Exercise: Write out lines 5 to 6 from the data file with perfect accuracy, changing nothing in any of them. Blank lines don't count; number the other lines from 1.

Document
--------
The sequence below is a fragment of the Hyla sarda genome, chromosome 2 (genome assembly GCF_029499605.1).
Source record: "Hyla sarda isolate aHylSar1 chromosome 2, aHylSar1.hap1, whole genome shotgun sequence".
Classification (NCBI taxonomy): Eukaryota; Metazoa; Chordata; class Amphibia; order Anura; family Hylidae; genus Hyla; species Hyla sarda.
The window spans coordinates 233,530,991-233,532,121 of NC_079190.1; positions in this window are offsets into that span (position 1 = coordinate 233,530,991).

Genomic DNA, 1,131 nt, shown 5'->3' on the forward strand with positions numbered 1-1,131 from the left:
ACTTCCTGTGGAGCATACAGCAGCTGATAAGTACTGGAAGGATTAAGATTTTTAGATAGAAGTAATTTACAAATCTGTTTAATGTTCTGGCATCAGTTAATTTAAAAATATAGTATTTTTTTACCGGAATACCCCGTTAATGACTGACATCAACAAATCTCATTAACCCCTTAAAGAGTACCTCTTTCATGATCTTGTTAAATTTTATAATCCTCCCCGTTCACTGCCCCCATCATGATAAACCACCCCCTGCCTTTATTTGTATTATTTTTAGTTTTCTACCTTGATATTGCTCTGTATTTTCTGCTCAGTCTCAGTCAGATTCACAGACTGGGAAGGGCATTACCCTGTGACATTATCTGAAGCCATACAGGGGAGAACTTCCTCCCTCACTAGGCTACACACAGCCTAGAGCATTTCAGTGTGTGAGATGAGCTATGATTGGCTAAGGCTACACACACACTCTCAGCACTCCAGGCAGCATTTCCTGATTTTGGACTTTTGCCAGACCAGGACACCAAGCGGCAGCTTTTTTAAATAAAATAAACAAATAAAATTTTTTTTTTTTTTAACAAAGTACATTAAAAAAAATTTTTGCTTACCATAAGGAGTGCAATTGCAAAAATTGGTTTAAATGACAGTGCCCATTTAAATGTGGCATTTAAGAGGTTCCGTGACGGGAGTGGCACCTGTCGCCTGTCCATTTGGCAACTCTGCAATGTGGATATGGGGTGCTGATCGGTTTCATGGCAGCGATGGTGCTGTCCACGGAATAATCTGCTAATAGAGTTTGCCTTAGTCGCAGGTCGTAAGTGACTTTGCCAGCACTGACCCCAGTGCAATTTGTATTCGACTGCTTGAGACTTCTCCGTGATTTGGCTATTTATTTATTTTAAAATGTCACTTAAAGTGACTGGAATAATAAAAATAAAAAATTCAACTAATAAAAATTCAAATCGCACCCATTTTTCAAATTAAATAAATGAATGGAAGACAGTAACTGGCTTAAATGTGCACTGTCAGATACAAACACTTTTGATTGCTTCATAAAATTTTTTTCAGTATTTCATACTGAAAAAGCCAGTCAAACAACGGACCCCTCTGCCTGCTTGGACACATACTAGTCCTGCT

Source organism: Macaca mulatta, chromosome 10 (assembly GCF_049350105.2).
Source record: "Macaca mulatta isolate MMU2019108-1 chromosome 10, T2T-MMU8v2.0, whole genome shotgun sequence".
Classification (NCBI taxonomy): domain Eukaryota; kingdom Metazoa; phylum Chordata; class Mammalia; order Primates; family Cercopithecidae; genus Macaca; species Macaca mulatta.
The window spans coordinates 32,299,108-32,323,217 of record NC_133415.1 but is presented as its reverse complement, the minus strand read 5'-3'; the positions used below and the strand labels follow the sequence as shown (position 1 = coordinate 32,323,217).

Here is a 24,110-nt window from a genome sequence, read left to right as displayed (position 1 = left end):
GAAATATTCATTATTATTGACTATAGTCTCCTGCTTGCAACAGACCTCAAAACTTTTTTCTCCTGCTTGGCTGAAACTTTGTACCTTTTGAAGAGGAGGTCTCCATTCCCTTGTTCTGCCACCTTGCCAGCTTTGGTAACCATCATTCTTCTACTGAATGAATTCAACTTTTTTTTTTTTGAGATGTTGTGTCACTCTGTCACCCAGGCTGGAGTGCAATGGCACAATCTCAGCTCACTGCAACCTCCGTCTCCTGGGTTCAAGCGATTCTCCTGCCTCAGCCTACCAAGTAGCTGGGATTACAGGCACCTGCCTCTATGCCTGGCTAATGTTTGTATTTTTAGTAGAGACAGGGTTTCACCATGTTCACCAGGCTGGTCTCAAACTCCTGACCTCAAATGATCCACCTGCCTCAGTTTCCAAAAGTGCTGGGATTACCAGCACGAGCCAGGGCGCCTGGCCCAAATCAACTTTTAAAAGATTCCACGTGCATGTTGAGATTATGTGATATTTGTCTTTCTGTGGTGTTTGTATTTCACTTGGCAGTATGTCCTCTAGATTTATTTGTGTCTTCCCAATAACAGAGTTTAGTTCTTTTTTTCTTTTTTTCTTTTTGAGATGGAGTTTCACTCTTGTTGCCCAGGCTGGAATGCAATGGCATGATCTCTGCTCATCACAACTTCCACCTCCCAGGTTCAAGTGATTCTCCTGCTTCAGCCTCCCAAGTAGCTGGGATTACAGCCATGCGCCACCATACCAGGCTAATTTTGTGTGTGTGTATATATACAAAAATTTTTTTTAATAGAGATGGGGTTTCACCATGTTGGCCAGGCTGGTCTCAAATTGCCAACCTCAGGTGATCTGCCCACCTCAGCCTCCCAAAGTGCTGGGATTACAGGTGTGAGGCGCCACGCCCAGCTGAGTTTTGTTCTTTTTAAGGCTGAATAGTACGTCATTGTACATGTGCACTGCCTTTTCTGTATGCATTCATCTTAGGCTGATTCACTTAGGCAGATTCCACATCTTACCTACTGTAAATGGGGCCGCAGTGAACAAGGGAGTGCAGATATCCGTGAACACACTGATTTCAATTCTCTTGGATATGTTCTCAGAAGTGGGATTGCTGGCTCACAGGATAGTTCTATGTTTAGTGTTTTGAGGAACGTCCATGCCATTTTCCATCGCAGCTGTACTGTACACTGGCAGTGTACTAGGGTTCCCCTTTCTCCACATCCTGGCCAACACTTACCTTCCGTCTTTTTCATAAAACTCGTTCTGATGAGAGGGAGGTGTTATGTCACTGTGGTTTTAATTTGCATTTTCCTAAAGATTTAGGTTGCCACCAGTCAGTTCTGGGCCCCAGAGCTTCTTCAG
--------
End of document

Genomic DNA, 1,131 nt, shown 5'->3' on the forward strand with positions numbered 1-1,131 from the left:
ACTTCCTGTGGAGCATACAGCAGCTGATAAGTACTGGAAGGATTAAGATTTTTAGATAGAAGTAATTTACAAATCTGTTTAATGTTCTGGCATCAGTTAATTTAAAAATATAGTATTTTTTTACCGGAATACCCCGTTAATGACTGACATCAACAAATCTCATTAACCCCTTAAAGAGTACCTCTTTCATGATCTTGTTAAATTTTATAATCCTCCCCGTTCACTGCCCCCATCATGATAAACCACCCCCTGCCTTTATTTGTATTATTTTTAGTTTTCTACCTTGATATTGCTCTGTATTTTCTGCTCAGTCTCAGTCAGATTCACAGACTGGGAAGGGCATTACCCTGTGACATTATCTGAAGCCATACAGGGGAGAACTTCCTCCCTCACTAGGCTACACACAGCCTAGAGCATTTCAGTGTGTGAGATGAGCTATGATTGGCTAAGGCTACACACACACTCTCAGCACTCCAGGCAGCATTTCCTGATTTTGGACTTTTGCCAGACCAGGACACCAAGCGGCAGCTTTTTTAAATAAAATAAACAAATAAAATTTTTTTTTTTTTTAACAAAGTACATTAAAAAAAATTTTTGCTTACCATAAGGAGTGCAATTGCAAAAATTGGTTTAAATGACAGTGCCCATTTAAATGTGGCATTTAAGAGGTTCCGTGACGGGAGTGGCACCTGTCGCCTGTCCATTTGGCAACTCTGCAATGTGGATATGGGGTGCTGATCGGTTTCATGGCAGCGATGGTGCTGTCCACGGAATAATCTGCTAATAGAGTTTGCCTTAGTCGCAGGTCGTAAGTGACTTTGCCAGCACTGACCCCAGTGCAATTTGTATTCGACTGCTTGAGACTTCTCCGTGATTTGGCTATTTATTTATTTTAAAATGTCACTTAAAGTGACTGGAATAATAAAAATAAAAAATTCAACTAATAAAAATTCAAATCGCACCCATTTTTCAAATTAAATAAATGAATGGAAGACAGTAACTGGCTTAAATGTGCACTGTCAGATACAAACACTTTTGATTGCTTCATAAAATTTTTTTCAGTATTTCATACTGAAAAAGCCAGTCAAACAACGGACCCCTCTGCCTGCTTGGACACATACTAGTCCTGCT